After confirming the acquisition of 36 Dassault Rafale fighters off-the-shelf from France, India has invited proposals from the U.S., Sweden and Russia to transfer technology and produce a single-engine fighter in-country. The latest move seems to preclude any "Make in India" offers from Dassault for the twin-engine Rafale, as well as Eurofighter (for the Typhoon) or Boeing (for the F/A-18). India has a requirement for approximately 100 more fighters.
The invitation was in the form of letters handed to the ambassadors of the three countries. Lockheed Martin has already responded, offering an upgraded "F-16 Block 70." It is believed that Saab will follow, with an offer for the Gripen E. It is unclear what Russia might offer, since both the MiG-29/35 and Sukhoi Su-30/35 series are twin-engine designs.
“What we have offered, we believe is unprecedented,” said Randy Howard, head of F-16 business development for Lockheed Martin. The company has committed to transfer F-16 production from Fort Worth to India in phases. The proposal would make India the world's largest supply base for F-16s. Lockheed Martin has sold 4,588 F-16s to 29 customers, and many of those aircraft have a 30-year life that requires the continuing supply of spares and support.
“Bringing the production to India will have a positive impact on affordability for India and the global fleet,” said Howard.
The Block 70 appears to be an alternative designation for the F-16V upgrade that is currently in flight test. The upgrade’s APG-83 AESA radar is a big plus, according to Howard. “It has commonality with the APG-81 on the F-35, a wide field-of-view, and picks up 20 targets,” he said. The F-16V also features a one-gigabyte Ethernet data system and a 6x8-inch center pedestal cockpit display. Lockheed Martin is currently producing one F-16 per month for Iraq at Fort Worth, but the line could close at the end of next year when that country’s order for 36 C/D models is completed. (The aircraft are being delivered slowly, because of U.S. concerns about Iraq’s stability. The company had handed over 10 to Iraq by the end of August.)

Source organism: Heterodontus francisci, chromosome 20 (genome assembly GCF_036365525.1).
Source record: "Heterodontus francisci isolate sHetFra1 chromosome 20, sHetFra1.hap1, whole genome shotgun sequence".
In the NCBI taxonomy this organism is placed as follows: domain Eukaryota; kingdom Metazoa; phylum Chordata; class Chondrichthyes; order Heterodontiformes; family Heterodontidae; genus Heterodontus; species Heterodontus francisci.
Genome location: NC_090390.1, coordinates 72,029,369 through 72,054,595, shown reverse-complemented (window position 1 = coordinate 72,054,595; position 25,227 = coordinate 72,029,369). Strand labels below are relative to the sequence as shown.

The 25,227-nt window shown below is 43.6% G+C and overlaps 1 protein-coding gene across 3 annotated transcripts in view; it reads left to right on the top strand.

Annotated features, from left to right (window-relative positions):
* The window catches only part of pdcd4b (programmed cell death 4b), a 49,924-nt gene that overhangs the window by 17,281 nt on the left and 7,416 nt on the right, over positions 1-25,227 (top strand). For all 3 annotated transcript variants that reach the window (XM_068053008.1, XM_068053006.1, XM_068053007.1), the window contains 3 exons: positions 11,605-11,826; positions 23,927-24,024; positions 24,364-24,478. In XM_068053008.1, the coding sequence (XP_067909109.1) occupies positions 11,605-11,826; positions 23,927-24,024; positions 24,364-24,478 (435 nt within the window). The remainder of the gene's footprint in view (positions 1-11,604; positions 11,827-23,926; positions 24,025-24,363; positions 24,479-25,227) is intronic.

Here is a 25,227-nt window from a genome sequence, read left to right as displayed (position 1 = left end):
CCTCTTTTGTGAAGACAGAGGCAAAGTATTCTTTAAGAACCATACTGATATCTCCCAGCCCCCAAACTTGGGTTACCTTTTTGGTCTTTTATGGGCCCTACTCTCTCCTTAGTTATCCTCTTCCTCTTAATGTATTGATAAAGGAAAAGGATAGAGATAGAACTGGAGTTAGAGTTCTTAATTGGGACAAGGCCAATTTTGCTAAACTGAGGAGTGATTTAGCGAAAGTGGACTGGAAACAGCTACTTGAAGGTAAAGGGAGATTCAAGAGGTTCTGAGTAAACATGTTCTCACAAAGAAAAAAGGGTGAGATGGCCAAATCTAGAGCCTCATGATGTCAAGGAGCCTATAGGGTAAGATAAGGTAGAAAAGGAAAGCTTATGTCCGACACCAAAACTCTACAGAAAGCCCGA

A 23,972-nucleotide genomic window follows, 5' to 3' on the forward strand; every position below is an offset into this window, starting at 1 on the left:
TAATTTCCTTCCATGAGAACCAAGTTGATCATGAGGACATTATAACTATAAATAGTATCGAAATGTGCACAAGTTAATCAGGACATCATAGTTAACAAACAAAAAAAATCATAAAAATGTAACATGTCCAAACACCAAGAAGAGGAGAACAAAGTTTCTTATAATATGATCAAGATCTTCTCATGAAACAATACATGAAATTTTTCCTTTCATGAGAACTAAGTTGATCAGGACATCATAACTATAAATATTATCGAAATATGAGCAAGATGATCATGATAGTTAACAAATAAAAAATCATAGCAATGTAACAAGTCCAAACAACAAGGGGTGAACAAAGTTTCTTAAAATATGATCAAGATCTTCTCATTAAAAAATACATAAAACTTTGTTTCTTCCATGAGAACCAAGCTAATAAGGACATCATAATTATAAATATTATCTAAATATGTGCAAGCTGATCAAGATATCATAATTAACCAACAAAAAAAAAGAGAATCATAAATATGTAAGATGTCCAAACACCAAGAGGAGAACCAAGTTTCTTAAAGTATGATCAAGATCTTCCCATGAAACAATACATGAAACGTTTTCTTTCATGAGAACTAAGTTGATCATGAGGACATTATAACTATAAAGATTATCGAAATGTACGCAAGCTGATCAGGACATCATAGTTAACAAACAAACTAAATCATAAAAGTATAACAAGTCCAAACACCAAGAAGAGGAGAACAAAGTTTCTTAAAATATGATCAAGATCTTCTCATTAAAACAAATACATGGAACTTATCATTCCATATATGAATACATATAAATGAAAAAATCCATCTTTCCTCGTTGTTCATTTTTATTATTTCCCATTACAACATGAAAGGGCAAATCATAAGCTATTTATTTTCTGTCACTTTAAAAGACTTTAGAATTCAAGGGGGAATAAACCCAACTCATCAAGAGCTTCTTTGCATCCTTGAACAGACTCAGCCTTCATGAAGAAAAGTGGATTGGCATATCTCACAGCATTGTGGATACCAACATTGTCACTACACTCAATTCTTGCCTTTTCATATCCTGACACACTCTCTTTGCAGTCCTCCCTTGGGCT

A dampener could be India’s concern about neighboring Pakistan, which has acquired 41 upgraded Block 52 F-16s. “Given the warming of the U.S.-India strategic relationship, it is unlikely that Pakistan will be given the upgraded aircraft, nor would it like to buy from India,” said a retired air force official. Recently, Pakistan’s efforts to purchase eight more F-16s from the U.S. failed following a row over financing.
Saab is offering the soon-to-fly Gripen E, already the subject of a licensed production deal with Brazil. In a media briefing earlier this year Richard Smith, Saab’s head of Gripen marketing and sales, noted that in the previous Indian evaluation of the Swedish jet “we were ruled out before the commercial bids were opened.” But, he continued, “we are a perfect fit there.”
Saab has offered India co-development of an airborne AESA radar that it has been designing in Sweden. This benefits from Gallium Nitride (GaN) technology that Saab has introduced on the Giraffe ground-air surveillance radar. This radar is an alternative to the ES-05 AESA radar designed by Leonardo (formerly Selex Gallileo) that will be fitted to the Gripen Es for Brazil and Sweden. The Swedish GaN radar could also be fitted to India’s indigenous Light Combat Aircraft (LCA), and Saab has offered to assist India with the LCA Mk II. This jet is to be powered by the same GE F414 engine that is to be found on the Gripen E.
At the time of the Rafale contract signing, Dassault boss Eric Trappier seemed confident that the French jet would be considered for additional licensed production. Early last month, Trappier and Reliance Group chairman Anil Ambani signed a joint venture, Dassault Reliance Aerospace, for aerospace technology transfer. The venture will help the French company meet the 50-percent offset obligation in the Rafale contract. Whether it will lead to the Rafale being produced in India now seems less likely.
“I’m sure whoever gives the best deal will win. All the aircraft are very capable,” said Indian Air Force commander ACM Arup Raha.
“It will depend upon who provides the best transfer of technology; and, of course, the price tag,” he continued.